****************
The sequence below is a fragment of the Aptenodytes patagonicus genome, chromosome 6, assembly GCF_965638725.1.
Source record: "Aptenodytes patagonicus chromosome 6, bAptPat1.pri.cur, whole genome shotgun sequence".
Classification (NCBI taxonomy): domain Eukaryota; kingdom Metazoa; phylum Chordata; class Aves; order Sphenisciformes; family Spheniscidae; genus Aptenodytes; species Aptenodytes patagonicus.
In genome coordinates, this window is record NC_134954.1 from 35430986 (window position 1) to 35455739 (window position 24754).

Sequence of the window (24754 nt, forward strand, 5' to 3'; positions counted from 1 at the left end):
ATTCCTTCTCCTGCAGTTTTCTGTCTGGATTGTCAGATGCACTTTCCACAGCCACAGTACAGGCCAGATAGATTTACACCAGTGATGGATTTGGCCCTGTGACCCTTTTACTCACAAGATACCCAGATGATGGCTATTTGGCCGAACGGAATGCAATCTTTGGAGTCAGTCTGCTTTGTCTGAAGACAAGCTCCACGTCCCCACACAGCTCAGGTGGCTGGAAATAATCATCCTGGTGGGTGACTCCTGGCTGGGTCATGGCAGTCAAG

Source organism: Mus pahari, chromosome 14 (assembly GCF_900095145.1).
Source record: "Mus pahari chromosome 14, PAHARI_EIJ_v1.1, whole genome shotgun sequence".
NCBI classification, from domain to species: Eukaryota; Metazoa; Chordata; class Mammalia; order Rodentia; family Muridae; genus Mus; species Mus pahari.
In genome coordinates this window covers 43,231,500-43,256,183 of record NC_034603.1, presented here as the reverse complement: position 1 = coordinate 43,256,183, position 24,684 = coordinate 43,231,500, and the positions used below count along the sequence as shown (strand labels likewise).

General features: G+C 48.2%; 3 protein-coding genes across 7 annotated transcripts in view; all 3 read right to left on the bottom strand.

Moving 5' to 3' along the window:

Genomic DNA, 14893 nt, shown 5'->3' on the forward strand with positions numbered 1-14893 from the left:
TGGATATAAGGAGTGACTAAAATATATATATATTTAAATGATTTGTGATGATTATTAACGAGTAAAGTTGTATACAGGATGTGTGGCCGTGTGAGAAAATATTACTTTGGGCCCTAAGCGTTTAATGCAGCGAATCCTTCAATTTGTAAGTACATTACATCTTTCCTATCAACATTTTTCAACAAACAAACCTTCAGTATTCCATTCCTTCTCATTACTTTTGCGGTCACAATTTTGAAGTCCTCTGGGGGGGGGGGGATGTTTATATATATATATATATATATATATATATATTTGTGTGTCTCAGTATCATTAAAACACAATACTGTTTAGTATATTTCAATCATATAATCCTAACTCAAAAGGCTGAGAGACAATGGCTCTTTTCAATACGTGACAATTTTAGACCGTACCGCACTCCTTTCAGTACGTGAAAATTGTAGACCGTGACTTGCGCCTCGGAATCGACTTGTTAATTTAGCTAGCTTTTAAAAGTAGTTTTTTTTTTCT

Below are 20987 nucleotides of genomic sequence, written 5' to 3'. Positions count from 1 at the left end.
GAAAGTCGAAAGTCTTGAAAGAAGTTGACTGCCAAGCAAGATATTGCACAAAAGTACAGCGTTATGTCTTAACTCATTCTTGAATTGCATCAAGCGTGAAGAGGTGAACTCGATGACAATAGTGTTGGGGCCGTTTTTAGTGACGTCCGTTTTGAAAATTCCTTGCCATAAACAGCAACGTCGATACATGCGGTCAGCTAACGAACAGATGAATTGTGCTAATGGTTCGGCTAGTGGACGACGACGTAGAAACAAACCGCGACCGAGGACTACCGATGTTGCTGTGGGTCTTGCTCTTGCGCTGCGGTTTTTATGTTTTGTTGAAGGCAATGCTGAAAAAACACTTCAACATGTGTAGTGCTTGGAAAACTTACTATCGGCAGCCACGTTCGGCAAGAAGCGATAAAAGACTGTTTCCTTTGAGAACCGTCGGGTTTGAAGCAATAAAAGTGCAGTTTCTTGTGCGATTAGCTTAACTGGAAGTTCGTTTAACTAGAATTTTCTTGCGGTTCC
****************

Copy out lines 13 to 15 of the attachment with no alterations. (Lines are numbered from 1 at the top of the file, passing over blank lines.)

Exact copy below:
Genomic DNA, 14893 nt, shown 5'->3' on the forward strand with positions numbered 1-14893 from the left:
TGGATATAAGGAGTGACTAAAATATATATATATTTAAATGATTTGTGATGATTATTAACGAGTAAAGTTGTATACAGGATGTGTGGCCGTGTGAGAAAATATTACTTTGGGCCCTAAGCGTTTAATGCAGCGAATCCTTCAATTTGTAAGTACATTACATCTTTCCTATCAACATTTTTCAACAAACAAACCTTCAGTATTCCATTCCTTCTCATTACTTTTGCGGTCACAATTTTGAAGTCCTCTGGGGGGGGGGGGATGTTTATATATATATATATATATATATATATATATTTGTGTGTCTCAGTATCATTAAAACACAATACTGTTTAGTATATTTCAATCATATAATCCTAACTCAAAAGGCTGAGAGACAATGGCTCTTTTCAATACGTGACAATTTTAGACCGTACCGCACTCCTTTCAGTACGTGAAAATTGTAGACCGTGACTTGCGCCTCGGAATCGACTTGTTAATTTAGCTAGCTTTTAAAAGTAGTTTTTTTTTTCT

Below are 20987 nucleotides of genomic sequence, written 5' to 3'. Positions count from 1 at the left end.